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Etiology and Pathophysiology of Frontotemporal Dementia, Parkinson Disease and Alzheimer Disease: Lessons from Genetic StudiesWider C. · Wszolek Z.K.
Department of Neurology, Mayo Clinic, Jacksonville, Fla., USA Corresponding Author
Zbigniew K. Wszolek, MD
Department of Neurology, Mayo Clinic
4500 San Pablo Road
Jacksonville, FL 32224 (USA)
Tel. +1 904 953 2000, Fax +1 909 953 0757, E-Mail email@example.com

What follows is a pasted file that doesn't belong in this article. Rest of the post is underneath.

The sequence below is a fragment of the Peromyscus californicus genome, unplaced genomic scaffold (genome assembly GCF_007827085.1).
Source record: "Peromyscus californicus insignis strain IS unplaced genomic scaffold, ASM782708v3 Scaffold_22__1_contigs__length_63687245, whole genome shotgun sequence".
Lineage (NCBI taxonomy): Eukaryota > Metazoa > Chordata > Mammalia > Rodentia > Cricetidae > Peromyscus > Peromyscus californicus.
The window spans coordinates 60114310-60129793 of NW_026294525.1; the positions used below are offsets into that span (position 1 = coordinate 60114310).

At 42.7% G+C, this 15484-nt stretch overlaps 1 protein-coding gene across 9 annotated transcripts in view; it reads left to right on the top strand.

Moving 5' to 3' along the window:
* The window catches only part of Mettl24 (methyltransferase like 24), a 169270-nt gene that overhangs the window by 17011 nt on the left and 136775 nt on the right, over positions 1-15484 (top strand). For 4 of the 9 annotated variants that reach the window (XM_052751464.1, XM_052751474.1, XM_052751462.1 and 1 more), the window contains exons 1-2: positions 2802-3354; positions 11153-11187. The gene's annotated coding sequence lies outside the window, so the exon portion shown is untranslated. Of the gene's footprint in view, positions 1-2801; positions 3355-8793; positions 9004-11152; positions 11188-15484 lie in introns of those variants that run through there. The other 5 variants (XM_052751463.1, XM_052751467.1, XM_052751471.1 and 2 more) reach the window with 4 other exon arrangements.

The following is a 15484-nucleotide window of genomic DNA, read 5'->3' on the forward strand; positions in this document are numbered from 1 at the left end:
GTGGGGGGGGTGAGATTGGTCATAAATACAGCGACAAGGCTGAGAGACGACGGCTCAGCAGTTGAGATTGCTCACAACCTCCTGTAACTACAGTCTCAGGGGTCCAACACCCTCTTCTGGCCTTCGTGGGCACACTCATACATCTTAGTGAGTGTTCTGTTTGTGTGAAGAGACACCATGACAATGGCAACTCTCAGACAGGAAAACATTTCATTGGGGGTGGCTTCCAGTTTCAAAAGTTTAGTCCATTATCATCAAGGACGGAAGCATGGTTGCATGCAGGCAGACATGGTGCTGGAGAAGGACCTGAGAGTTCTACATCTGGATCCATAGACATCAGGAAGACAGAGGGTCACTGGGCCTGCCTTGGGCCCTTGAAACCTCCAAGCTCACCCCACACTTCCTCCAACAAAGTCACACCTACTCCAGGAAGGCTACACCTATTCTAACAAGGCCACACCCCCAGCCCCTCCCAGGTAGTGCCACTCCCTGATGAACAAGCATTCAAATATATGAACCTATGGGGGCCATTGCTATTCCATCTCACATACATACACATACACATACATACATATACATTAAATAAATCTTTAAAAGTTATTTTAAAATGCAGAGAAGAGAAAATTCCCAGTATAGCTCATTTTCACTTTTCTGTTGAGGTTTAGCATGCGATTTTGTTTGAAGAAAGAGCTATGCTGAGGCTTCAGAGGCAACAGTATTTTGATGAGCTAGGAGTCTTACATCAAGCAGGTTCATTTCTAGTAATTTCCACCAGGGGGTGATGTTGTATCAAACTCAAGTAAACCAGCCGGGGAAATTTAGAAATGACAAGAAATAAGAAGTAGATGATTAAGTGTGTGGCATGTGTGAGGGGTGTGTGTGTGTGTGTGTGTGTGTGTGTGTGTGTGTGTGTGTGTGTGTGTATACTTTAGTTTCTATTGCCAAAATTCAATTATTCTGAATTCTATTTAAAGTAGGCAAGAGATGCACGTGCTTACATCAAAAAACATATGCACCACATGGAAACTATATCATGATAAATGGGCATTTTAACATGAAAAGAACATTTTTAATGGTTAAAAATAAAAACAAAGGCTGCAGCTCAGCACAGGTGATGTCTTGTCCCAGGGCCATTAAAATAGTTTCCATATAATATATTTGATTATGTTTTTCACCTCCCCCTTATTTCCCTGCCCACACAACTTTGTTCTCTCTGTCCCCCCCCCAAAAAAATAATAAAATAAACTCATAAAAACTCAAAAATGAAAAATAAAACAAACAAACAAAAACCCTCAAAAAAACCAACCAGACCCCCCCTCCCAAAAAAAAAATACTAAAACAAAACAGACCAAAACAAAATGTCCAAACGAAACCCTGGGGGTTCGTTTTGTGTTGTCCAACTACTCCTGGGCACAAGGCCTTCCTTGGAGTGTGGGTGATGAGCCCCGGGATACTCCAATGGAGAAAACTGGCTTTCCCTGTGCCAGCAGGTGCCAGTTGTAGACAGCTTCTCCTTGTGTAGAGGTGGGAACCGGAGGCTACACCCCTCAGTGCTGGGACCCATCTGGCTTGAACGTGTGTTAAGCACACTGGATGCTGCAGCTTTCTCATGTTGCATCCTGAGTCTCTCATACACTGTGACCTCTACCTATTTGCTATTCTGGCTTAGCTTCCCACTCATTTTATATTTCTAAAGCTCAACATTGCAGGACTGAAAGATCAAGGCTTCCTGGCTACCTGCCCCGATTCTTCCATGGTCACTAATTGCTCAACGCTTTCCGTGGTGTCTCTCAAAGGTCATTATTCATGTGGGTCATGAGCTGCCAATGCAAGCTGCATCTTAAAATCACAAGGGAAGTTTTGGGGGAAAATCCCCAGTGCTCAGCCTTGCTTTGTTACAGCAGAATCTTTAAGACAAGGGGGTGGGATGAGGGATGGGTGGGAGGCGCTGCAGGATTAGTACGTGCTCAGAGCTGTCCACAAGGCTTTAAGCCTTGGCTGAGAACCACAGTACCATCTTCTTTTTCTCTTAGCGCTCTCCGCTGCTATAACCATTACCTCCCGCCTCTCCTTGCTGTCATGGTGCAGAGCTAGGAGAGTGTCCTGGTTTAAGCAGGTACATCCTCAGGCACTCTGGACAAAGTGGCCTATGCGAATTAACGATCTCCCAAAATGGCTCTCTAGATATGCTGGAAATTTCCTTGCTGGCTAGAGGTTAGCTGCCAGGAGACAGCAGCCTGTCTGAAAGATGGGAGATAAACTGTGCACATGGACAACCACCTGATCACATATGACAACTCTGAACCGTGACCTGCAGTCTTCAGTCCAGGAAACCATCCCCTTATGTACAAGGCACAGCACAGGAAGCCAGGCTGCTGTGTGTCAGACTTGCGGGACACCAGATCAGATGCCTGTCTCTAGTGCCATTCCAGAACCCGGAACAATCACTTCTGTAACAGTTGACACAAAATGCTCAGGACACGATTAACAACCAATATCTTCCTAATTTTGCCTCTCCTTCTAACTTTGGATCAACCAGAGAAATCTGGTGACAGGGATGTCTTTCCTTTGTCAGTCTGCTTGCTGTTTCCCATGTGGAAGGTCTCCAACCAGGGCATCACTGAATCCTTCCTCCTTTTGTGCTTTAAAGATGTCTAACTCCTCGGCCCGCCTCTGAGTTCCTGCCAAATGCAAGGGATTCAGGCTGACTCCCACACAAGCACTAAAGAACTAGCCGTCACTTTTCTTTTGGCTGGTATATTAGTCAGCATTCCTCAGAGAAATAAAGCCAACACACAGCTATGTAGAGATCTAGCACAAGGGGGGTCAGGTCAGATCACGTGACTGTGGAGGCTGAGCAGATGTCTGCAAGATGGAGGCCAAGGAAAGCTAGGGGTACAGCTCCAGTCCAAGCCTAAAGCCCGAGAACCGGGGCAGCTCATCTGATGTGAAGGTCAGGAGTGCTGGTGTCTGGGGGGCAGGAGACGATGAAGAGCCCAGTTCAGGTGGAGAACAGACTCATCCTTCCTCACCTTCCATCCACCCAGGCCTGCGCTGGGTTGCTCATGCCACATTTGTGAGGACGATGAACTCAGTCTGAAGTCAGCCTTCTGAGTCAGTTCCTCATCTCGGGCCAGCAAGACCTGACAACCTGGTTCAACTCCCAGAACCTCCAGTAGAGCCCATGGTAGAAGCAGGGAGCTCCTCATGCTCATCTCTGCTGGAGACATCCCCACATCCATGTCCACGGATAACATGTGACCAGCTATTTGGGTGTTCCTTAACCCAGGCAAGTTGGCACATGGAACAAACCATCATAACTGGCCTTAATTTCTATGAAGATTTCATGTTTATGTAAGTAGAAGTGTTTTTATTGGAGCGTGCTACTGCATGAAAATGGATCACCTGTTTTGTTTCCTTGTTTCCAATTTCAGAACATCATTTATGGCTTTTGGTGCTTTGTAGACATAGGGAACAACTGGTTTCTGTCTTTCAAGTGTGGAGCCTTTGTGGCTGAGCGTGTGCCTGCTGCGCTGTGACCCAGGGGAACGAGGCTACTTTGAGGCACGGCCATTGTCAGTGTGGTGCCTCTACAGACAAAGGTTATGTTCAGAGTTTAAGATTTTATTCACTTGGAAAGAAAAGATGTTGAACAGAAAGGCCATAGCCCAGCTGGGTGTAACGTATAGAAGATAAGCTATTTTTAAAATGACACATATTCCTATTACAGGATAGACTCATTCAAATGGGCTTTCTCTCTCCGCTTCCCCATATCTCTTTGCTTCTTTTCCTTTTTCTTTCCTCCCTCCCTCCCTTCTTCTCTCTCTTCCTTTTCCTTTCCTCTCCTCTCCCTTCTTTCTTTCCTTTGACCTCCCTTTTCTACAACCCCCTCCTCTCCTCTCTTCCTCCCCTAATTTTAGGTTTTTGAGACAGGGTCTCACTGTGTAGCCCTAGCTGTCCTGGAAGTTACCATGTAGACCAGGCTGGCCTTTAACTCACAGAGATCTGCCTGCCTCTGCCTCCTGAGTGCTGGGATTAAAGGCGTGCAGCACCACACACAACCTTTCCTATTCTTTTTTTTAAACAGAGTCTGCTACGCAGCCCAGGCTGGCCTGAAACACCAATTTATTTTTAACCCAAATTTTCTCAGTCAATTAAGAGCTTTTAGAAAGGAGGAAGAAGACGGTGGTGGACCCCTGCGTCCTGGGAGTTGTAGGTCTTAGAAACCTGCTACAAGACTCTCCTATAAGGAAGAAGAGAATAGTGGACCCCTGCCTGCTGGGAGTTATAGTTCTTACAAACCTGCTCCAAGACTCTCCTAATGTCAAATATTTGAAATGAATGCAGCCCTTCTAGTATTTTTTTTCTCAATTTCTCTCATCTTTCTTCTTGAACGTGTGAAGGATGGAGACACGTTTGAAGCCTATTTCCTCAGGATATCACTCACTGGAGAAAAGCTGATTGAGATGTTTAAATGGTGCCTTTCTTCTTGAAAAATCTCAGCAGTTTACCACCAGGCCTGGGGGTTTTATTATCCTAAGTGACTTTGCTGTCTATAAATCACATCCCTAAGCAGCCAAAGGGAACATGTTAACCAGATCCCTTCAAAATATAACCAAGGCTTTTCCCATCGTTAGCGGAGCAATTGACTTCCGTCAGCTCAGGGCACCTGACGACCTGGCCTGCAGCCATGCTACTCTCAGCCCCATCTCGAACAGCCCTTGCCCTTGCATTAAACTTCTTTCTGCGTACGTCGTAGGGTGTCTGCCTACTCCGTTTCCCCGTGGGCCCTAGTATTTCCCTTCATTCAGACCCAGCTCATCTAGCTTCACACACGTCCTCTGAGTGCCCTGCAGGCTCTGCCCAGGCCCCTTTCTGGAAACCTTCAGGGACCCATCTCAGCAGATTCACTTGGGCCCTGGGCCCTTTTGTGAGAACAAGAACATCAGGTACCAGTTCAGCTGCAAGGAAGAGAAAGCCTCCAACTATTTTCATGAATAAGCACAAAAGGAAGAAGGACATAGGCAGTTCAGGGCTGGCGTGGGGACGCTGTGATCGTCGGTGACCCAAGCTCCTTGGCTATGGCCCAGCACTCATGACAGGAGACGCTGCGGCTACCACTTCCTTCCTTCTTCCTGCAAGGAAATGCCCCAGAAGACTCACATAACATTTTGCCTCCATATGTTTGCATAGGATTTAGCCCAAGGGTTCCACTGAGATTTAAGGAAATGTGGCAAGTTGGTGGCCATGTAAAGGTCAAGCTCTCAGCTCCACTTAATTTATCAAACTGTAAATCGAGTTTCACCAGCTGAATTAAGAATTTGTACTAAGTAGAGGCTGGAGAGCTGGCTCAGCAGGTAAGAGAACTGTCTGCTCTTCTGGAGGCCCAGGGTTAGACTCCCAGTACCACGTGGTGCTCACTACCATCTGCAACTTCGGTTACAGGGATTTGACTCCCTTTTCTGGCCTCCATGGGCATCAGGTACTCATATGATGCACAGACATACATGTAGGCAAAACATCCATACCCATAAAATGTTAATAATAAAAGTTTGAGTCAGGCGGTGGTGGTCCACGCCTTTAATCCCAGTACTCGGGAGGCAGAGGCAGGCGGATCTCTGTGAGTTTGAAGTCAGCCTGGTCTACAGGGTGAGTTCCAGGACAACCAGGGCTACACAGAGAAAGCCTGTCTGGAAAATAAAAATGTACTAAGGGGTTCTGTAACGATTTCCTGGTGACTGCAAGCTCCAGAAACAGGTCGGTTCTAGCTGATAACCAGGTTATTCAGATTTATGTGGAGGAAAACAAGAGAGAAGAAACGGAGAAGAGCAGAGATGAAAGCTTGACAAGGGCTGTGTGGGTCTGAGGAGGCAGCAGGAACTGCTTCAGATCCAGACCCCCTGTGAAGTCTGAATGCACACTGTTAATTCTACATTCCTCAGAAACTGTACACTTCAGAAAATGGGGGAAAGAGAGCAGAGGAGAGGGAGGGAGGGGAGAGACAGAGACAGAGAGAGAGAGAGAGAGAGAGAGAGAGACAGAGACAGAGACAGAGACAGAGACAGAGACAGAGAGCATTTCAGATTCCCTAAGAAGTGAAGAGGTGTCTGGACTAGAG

Genetic studies have led to major discoveries in the pathogenesis of various neurodegenerative diseases. Ubiquitin-positive familial frontotemporal dementia was recently found to be caused by mutations in the progranulin gene (PGRN), and the major constituent of the inclusions, TDP-43, was subsequently identified. The tau gene (MAPT) causes frontotemporal dementia with parkinsonism linked to chromosome 17. In Parkinson disease, LRRK2 mutations have emerged as a major cause of both familial and sporadic forms, adding to the previously known genes SNCA,PRKN,DJ1 and PINK1. Several genes have been implicated in Alzheimer disease, including the APP gene and the PSEN genes. Recently, variants in the sortilin-related receptor 1 gene, SORL1, were associated with Alzheimer disease.
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